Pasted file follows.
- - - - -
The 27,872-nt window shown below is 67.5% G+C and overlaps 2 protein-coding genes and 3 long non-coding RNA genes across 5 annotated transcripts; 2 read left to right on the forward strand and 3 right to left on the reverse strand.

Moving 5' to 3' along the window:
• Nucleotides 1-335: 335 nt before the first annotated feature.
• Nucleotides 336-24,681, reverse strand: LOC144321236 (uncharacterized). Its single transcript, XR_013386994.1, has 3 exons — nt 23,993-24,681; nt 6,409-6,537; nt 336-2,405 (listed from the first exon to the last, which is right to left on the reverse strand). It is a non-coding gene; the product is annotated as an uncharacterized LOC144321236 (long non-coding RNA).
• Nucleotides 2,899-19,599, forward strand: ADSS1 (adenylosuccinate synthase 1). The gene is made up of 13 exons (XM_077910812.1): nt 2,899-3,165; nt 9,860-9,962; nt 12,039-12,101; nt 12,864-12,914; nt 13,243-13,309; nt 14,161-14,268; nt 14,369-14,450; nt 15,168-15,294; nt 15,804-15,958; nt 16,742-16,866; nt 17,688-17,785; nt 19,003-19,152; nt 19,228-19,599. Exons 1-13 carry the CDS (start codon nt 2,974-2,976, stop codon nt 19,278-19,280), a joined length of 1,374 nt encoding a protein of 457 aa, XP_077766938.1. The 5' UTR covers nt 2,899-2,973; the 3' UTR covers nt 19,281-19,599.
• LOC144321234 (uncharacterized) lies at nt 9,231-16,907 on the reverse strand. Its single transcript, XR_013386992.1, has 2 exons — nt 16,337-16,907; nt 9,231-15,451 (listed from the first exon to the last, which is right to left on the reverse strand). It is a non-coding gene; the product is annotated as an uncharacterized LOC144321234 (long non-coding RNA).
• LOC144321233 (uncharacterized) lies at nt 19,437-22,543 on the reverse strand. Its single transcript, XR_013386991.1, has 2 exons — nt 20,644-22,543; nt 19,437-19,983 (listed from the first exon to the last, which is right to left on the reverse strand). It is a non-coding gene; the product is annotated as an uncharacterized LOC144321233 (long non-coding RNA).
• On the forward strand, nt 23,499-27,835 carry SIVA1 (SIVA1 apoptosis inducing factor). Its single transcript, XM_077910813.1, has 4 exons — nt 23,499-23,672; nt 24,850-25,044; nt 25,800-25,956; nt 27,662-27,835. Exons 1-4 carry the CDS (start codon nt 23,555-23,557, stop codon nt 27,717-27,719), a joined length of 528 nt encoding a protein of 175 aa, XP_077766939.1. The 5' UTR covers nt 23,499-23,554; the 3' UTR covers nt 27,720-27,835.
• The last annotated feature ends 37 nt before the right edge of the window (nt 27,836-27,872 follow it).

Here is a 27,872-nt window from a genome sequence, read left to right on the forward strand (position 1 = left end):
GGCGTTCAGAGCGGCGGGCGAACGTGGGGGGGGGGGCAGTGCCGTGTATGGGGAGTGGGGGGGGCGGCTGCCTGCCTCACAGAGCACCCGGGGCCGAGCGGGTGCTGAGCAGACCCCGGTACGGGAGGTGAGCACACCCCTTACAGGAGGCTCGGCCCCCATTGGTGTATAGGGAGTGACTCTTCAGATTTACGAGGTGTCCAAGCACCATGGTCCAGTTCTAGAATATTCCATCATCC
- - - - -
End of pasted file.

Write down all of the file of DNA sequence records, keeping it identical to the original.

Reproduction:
The 27,872-nt window shown below is 67.5% G+C and overlaps 2 protein-coding genes and 3 long non-coding RNA genes across 5 annotated transcripts; 2 read left to right on the forward strand and 3 right to left on the reverse strand.

Moving 5' to 3' along the window:
• Nucleotides 1-335: 335 nt before the first annotated feature.
• Nucleotides 336-24,681, reverse strand: LOC144321236 (uncharacterized). Its single transcript, XR_013386994.1, has 3 exons — nt 23,993-24,681; nt 6,409-6,537; nt 336-2,405 (listed from the first exon to the last, which is right to left on the reverse strand). It is a non-coding gene; the product is annotated as an uncharacterized LOC144321236 (long non-coding RNA).
• Nucleotides 2,899-19,599, forward strand: ADSS1 (adenylosuccinate synthase 1). The gene is made up of 13 exons (XM_077910812.1): nt 2,899-3,165; nt 9,860-9,962; nt 12,039-12,101; nt 12,864-12,914; nt 13,243-13,309; nt 14,161-14,268; nt 14,369-14,450; nt 15,168-15,294; nt 15,804-15,958; nt 16,742-16,866; nt 17,688-17,785; nt 19,003-19,152; nt 19,228-19,599. Exons 1-13 carry the CDS (start codon nt 2,974-2,976, stop codon nt 19,278-19,280), a joined length of 1,374 nt encoding a protein of 457 aa, XP_077766938.1. The 5' UTR covers nt 2,899-2,973; the 3' UTR covers nt 19,281-19,599.
• LOC144321234 (uncharacterized) lies at nt 9,231-16,907 on the reverse strand. Its single transcript, XR_013386992.1, has 2 exons — nt 16,337-16,907; nt 9,231-15,451 (listed from the first exon to the last, which is right to left on the reverse strand). It is a non-coding gene; the product is annotated as an uncharacterized LOC144321234 (long non-coding RNA).
• LOC144321233 (uncharacterized) lies at nt 19,437-22,543 on the reverse strand. Its single transcript, XR_013386991.1, has 2 exons — nt 20,644-22,543; nt 19,437-19,983 (listed from the first exon to the last, which is right to left on the reverse strand). It is a non-coding gene; the product is annotated as an uncharacterized LOC144321233 (long non-coding RNA).
• On the forward strand, nt 23,499-27,835 carry SIVA1 (SIVA1 apoptosis inducing factor). Its single transcript, XM_077910813.1, has 4 exons — nt 23,499-23,672; nt 24,850-25,044; nt 25,800-25,956; nt 27,662-27,835. Exons 1-4 carry the CDS (start codon nt 23,555-23,557, stop codon nt 27,717-27,719), a joined length of 528 nt encoding a protein of 175 aa, XP_077766939.1. The 5' UTR covers nt 23,499-23,554; the 3' UTR covers nt 27,720-27,835.
• The last annotated feature ends 37 nt before the right edge of the window (nt 27,836-27,872 follow it).

Here is a 27,872-nt window from a genome sequence, read left to right on the forward strand (position 1 = left end):
GGCGTTCAGAGCGGCGGGCGAACGTGGGGGGGGGGGCAGTGCCGTGTATGGGGAGTGGGGGGGGCGGCTGCCTGCCTCACAGAGCACCCGGGGCCGAGCGGGTGCTGAGCAGACCCCGGTACGGGAGGTGAGCACACCCCTTACAGGAGGCTCGGCCCCCATTGGTGTATAGGGAGTGACTCTTCAGATTTACGAGGTGTCCAAGCACCATGGTCCAGTTCTAGAATATTCCATCATCC